Everyone loves rich, decadent meals like fettuccine alfredo or a bacon blue cheeseburger with fries, and these are great as a rare treat, but if they become a habitual indulgence, your waist and heart will suffer, not to mention you’ll feel sluggish and lackluster. Luckily, a few simple swaps can leave your meals healthy and dang delish, sans bacon. Herbs and spices can take the place of heavy creams and oils to flavor your meals if you know how to use them. These healthier ingredients are also loaded with vitamins, minerals and phytonutrients, so not only do they help you to cut calories, they also give your meals a nutritional boost in addition to being low calorie.
Some of my clients have confided in me that they’d like to cook, but they don’t know where to begin in terms of what seasonings and flavors go into what types of dishes. Here is a basic list to get you started. And once you are familiar with which herbs to use when, and how these herbs affect your dishes, you can begin to experiment and try new combinations. And many fresh herbs are now widely available and inexpensive at grocery stores, especially specialty stores like Trader Joe’s and Whole Foods. Happy Health!
This flavorful herb is used in many Italian dishes like Caprese salad and also lots of Thai stir-fries and soups. It can be mixed into salads as well to lend a fresh zest. Basil is loaded with iron, calcium, potassium and vitamins A and C. It also has anti-inflammatory and antibacterial properties.
Fresh fennel is fantastic chopped into salads, but it has a very strong flavor so many prefer it to be cooked. It adds deep flavor to tomato sauces, stews and I love to use it in bouillabaisse. It is loaded with antioxidants, vitamin C, and has antimicrobial and anti-inflammatory properties. It is also fantastic for digestion and helps to relieve bloating and cramping.
This is another great herb to use in Italian dishes or with roasted vegetables or to flavor chicken or lamb. It has a very strong flavor, so you don’t need much. Pull the needles off the stem and be sure they are chopped. This fantastic herb is packed with flavonoids, which help to neutralize free radicals. It helps to protect the brain from aging and the body from cancer, and can help to keep the eyes healthy. Additionally, it is also often used to increase alertness and memory. This stuff is great.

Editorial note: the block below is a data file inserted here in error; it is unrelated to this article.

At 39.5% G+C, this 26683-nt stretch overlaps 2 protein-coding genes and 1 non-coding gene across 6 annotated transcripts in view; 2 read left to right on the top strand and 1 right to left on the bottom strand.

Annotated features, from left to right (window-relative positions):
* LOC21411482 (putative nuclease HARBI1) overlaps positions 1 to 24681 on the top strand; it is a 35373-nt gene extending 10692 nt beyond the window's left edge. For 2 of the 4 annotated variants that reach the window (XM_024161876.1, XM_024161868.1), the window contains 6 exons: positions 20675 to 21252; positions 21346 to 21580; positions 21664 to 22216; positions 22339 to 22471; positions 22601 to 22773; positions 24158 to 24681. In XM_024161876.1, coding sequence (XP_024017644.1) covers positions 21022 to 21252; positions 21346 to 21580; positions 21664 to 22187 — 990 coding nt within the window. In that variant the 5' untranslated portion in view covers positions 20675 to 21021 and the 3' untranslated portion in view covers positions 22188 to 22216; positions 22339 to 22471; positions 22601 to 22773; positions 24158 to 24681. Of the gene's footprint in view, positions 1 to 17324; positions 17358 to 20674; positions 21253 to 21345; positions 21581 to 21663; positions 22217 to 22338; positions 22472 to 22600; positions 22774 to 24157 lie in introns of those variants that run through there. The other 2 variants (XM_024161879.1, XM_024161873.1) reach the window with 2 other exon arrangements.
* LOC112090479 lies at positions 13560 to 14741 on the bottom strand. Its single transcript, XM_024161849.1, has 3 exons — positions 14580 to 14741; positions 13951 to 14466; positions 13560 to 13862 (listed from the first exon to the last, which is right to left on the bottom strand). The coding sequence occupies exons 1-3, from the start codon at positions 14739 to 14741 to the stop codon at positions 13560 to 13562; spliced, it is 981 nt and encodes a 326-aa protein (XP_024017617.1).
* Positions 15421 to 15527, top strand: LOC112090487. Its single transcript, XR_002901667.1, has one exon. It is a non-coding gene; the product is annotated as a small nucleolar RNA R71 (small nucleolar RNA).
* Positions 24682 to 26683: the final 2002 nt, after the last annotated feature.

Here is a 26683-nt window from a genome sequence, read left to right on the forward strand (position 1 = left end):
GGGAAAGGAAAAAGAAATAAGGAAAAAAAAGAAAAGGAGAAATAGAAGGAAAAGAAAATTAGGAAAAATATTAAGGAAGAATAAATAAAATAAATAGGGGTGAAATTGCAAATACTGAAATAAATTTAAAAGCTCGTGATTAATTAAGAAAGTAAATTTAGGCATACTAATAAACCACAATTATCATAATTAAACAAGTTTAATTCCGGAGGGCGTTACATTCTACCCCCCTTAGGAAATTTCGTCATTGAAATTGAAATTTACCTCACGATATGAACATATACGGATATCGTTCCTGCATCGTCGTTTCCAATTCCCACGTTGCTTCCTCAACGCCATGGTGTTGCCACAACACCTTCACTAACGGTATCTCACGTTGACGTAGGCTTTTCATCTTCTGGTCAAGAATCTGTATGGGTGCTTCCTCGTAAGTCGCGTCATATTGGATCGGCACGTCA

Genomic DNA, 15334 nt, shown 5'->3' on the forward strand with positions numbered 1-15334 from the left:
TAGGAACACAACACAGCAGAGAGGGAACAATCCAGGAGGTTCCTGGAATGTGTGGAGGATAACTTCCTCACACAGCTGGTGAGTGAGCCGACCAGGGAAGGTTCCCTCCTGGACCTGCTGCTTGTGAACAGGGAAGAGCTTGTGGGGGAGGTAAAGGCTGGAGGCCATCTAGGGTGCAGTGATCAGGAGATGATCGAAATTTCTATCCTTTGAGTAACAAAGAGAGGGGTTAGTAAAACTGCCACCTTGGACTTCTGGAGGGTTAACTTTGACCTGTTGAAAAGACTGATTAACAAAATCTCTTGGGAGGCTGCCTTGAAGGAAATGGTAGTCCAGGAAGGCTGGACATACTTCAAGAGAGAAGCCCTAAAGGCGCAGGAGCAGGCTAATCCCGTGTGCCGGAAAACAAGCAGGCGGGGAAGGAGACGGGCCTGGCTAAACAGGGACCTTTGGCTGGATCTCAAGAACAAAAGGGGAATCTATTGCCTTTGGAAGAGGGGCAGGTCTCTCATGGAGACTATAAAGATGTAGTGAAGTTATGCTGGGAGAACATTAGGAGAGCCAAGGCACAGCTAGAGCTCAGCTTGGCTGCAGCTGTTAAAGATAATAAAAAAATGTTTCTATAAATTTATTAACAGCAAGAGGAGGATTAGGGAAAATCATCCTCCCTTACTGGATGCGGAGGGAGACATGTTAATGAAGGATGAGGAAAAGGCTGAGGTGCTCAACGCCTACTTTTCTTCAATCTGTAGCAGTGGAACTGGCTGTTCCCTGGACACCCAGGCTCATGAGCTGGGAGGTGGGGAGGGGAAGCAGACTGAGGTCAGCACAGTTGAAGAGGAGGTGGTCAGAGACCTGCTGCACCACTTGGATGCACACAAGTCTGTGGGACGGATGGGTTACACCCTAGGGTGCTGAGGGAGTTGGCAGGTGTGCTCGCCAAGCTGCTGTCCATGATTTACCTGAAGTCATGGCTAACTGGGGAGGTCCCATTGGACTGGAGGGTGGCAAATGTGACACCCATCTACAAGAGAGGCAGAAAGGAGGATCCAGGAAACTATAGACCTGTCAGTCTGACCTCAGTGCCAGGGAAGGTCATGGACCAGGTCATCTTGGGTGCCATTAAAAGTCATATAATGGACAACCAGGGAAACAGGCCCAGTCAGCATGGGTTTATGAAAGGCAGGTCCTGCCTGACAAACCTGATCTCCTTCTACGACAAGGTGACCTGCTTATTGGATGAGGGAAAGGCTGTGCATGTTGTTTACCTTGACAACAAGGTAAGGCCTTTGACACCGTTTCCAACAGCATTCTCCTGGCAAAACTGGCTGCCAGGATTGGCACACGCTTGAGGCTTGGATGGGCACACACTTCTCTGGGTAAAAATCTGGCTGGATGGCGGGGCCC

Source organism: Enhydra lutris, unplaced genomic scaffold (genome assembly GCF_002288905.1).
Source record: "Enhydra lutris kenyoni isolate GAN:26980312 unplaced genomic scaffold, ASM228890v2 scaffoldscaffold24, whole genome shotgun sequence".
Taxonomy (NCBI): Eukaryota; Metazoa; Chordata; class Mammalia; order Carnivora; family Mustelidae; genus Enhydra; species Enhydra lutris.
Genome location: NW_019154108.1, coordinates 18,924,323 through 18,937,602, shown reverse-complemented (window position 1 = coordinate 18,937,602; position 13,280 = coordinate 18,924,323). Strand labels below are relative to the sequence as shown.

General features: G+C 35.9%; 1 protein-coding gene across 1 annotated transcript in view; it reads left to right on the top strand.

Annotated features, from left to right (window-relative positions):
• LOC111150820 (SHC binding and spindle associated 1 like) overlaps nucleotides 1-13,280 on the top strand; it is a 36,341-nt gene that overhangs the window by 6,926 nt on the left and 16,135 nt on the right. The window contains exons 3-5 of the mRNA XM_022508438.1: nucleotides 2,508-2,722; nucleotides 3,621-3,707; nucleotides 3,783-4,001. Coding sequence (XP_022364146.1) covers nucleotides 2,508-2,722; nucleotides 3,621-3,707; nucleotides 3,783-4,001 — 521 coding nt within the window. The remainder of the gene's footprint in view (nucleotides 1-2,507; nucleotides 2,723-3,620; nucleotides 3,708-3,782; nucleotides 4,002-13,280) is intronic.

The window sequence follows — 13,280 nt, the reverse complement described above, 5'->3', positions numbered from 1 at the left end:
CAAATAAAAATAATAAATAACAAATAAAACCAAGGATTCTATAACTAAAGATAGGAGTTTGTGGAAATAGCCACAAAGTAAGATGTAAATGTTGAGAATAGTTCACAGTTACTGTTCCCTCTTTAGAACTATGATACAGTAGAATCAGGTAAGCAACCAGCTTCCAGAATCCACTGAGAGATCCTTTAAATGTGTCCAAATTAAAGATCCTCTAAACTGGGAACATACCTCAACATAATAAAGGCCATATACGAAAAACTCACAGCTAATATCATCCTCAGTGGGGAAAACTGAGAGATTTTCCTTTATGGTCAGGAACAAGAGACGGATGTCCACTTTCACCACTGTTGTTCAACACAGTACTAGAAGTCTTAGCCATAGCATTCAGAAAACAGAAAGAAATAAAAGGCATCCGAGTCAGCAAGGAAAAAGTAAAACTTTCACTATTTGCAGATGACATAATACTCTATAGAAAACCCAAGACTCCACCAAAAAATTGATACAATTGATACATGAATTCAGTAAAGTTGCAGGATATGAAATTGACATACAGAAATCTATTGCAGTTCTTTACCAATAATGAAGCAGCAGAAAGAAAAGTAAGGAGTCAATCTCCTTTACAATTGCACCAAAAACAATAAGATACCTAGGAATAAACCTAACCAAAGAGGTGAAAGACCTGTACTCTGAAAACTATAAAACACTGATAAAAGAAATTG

Many people think of this herb as a garnish to go alongside their steak and baked potato. But this herb can be used to flavor fish and chicken, and goes great in Mediterranean dishes like tabouli. Try mixing it with chopped tomato, cucumber and a drizzle of balsamic vinegar and a very small amount of olive oil. Parsley is a powerful antioxidant and anti-carcinogen, and also helps to freshen the breath and relieve minor digestive issues.
Garlic gives any dish lots of flavor, and is used across the board in virtually all types of cuisines. It is fantastic in a light, healthy tomato sauce, as well as mixed into dips like hummus or baba ganoush. Raw it can be difficult on the digestive system, so if it gives you stomach troubles, it is best lightly sautéed in a small amount of rice bran or grapeseed oil. Not only is this ingredient diverse it its use, it packs numerous health benefits like lowering blood pressure and cholesterol, as well as acting as a powerful antibacterial and anti-carcinogen. I eat lots of garlic when I have minor muscle strains and it always helps me to recover more quickly.
While this herb isn’t for everyone, (some people have a gene that causes cilantro to have a soapy or metallic taste) for those who don’t have this gene, it can be a wonderful addition to lots of Latin, Asian and Thai dishes. It can enhance a black bean and salsa salad, or give a flavor boost to a Chinese chicken soup. This herb offers powerful antioxidant and antimicrobial protection.
This is a root used in many types of Asian dishes. It gives a slightly sweet and spicy kick to soups and sautés. It is touted for relieving gas and stomach and intestinal issues, as well as being a powerful anti-inflammatory that can help to diminish arthritis symptoms.
Turmeric is less widely used in the American diet, which is a shame because it is loaded with a compound called curcumin, a powerful anti-inflammatory and anti-carcinogenic. It is most commonly used in Indian dishes, but has a mild taste that can be used to flavor everything from egg scrambles to rice dishes to chicken salad. When served with black pepper, more curcumin is available for use by the body.
Now go create!